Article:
Friday, May 31, 2019

Poems I wrote in April #4

A poem about numbers

42 skirts with typewriters, 7 rows of 6
Nylons, blusher, lipstick, coiffed hair
Numbered lumber forms with carbons
A razor blade for our mistakes

Living for lunch and the crossword puzzle
Living for breaks and a Hostess Twinkie

Mad men around the edges
Loose ties after lunch
Whiskey breath, nicotine fingers
Our only names Honey and Sweetheart

Not sure how I survived all summer
But I learned what we do for money

Friday, May 24, 2019

Poems I wrote last month #3

One assignment was to write a poem about something we had just experienced.

What does she want
the ancient bird of a woman
crippled into her wheelchair
trying to sort out
the bills in the plastic cup
with her clawed fingers?

Does she want complicated things
like meaning and authenticity
or a warm drink and a sandwich
with the 10 and the 20
that we add to the cup?

Does she want absolution or forgiveness
for something the Other has long forgotten
or does she want us to listen
to how she got there outside Peet’s
on a sunny Easter afternoon?

Does she yearn for our generosity
or for resurrection of her body?

Friday, May 17, 2019

Poems I wrote last month #2

I wrote this with Notre Dame tragedy on my mind.

Esmeralda’s fingers were 9 years old
but too small to circumnavigate the globe
so she perched it on her palm and shook her hand
and snow fell on Notre Dame de Paris

She’d stolen the world
from an open bag on the Metro
the dwarf asleep
his huge head slumped forward
and his backpack behind him
beneath his coat

The priest across the aisle
In the place réservée aux invalides
Hadn’t seen her
All gypsies are invisible to priests
Nana had told her
but don’t steal from them
they work for le Diable

She slipped the round ball of church
Into the big pocket of her skirt
Where it crowded in with four small coins
Two cigarettes
And a half-eaten croissant for her brother

It was a useless thing
That globe with its tiny flakes falling on the tiny cathedral
It wouldn’t buy a crêpe au sucre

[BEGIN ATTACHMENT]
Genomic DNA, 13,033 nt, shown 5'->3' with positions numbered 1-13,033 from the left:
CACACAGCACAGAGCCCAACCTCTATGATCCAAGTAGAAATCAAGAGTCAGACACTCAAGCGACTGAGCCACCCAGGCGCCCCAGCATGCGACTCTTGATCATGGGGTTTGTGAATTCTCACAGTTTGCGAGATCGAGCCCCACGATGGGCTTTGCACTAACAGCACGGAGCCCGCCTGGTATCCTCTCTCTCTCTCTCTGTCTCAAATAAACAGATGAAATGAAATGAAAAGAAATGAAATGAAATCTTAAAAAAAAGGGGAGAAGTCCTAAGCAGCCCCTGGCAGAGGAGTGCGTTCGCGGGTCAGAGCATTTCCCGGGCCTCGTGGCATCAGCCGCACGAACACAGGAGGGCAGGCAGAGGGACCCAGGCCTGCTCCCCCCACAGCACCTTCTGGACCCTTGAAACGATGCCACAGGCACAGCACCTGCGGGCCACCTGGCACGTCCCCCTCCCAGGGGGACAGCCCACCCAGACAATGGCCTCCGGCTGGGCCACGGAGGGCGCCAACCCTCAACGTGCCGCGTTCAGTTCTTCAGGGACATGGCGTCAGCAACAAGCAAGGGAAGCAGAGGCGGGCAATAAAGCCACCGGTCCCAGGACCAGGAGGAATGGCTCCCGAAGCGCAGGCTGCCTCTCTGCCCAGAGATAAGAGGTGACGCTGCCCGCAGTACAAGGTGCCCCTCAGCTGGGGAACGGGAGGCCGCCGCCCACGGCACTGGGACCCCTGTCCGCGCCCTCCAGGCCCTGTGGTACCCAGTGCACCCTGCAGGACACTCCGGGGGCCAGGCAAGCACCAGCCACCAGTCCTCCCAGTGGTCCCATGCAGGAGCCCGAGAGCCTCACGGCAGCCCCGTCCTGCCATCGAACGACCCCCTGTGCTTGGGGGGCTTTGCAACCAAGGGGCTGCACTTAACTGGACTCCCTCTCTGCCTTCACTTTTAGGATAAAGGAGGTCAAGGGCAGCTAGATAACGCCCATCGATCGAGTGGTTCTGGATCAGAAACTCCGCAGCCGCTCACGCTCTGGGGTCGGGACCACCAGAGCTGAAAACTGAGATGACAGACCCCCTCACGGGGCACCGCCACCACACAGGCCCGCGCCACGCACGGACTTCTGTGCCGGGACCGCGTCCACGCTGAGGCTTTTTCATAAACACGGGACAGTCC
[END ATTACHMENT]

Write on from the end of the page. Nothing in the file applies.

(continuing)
Or a paper cone of marrons
But she knew it had a story to tell her
If not now, maybe later

Jill Kelly

Friday, May 10, 2019

Poems I wrote last month #1

During April I participated in Sage Cohen's wonderful Poem-a-Day class. In this month's blog post, I'll be sharing some of my favorites.

Where does your time go?
Mine slips down the drain
with the last of the dishwater
slithers away with one
more game of Wordscapes
thumbs its nose at me
as I wait for the slow freight
on Division Street

Mondays the account is full
a temporal pay day
and my mind tucks that full wallet
into my back pocket
but then suddenly it’s Sunday
and I’m a week closer
to permanent penury

It’s only when I turn
to the fat wad
of the moment
the windfall
of the now
that the slipping and slithering cease
and I inhabit time rather than spend it

Jill Kelly

Friday, May 3, 2019

A helpful way to look at choices

At the center of psychologist James Hollis's ideas is this: an authentic, meaningful life is available to anyone who is willing to risk and stretch and grow. At each crossroads, at each decision, at each choice we can ask: Will this enlarge my life or diminish it?

At first glance that may seem like a hard question to answer. But I'm coming to realize that we know the answer deep down almost every time from small question to large. Should I order the burger and fries or the salad? Should I finish the book I'm reading or watch TV? Should I get more sleep or stay up and surf the Internet? Should I work extra hours or go to my kid's recital? Should I buy that gadget or send the money to the food bank? Should I take an art class or goof off on Saturdays? Should I stay in my job or start my own business or take a year off?

None of the answers are wrong. It depends on what we want for ourselves in this one precious life we have. However, Hollis suggests that the path of least effort is seldom the most satisfying. That choosing things that are a stretch--learning something new, going out of our way to do something challenging--are a glorious way to be human rather than playing it small and safe.

The larger life isn't necessarily a public life though it may be so for a few of us. No, the larger life is the one with fascination and curiosity and challenge at its core. I'm intrigued by these ideas.